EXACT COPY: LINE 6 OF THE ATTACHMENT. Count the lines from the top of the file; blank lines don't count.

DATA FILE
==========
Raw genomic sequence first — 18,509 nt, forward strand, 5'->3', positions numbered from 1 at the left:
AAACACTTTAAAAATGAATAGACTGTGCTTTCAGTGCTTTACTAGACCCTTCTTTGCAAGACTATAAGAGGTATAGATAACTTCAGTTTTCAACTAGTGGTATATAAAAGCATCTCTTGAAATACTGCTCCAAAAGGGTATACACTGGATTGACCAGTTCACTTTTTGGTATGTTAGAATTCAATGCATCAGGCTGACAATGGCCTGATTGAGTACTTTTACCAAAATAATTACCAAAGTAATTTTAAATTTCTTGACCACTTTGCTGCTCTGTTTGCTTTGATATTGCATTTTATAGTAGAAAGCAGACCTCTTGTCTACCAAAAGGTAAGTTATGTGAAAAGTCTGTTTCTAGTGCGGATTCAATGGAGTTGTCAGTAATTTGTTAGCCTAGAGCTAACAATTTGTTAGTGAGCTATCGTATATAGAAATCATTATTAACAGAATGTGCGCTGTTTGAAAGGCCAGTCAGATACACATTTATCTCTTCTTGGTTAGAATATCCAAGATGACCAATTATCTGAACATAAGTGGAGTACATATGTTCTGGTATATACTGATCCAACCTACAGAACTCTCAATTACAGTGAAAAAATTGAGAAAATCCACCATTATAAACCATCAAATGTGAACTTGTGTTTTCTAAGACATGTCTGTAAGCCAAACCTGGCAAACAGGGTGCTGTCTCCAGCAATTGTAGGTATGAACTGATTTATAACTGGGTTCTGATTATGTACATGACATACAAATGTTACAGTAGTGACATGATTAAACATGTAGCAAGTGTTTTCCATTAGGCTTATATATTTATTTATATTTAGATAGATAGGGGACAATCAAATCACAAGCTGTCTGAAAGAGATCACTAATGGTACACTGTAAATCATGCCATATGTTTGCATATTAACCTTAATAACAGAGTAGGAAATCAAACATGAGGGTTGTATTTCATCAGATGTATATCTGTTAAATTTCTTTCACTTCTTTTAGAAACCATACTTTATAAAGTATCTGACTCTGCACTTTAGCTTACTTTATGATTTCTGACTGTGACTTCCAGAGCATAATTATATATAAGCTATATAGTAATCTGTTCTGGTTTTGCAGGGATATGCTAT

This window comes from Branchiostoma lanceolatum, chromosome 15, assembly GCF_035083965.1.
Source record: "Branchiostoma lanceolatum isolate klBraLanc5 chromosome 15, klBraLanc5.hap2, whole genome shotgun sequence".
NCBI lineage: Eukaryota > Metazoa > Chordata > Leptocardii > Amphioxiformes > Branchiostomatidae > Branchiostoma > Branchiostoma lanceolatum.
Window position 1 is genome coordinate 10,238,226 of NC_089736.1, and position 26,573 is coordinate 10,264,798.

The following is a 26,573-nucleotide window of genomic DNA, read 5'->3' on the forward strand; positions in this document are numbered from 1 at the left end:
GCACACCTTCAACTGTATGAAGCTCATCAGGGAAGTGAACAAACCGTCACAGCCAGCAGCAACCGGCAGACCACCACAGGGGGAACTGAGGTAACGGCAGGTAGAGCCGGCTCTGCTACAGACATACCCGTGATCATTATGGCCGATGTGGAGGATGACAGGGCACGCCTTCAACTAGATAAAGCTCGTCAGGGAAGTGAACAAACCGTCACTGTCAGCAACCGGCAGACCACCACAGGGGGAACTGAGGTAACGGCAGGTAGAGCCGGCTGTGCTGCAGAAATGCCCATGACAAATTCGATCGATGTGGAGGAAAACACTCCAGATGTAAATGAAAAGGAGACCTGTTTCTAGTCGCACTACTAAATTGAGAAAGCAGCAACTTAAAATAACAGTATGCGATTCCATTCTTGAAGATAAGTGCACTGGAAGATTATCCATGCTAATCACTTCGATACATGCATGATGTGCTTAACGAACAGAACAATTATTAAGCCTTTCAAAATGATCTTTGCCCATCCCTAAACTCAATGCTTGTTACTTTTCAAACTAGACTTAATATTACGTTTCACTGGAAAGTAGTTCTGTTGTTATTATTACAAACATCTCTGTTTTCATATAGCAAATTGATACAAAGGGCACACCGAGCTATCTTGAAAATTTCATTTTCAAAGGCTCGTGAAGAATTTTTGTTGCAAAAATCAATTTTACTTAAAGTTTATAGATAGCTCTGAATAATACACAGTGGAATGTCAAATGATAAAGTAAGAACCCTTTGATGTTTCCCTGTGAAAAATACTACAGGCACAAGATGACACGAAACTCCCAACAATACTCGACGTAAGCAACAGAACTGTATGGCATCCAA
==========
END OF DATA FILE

Window position 1 is genome coordinate 10,238,226 of NC_089736.1, and position 26,573 is coordinate 10,264,798.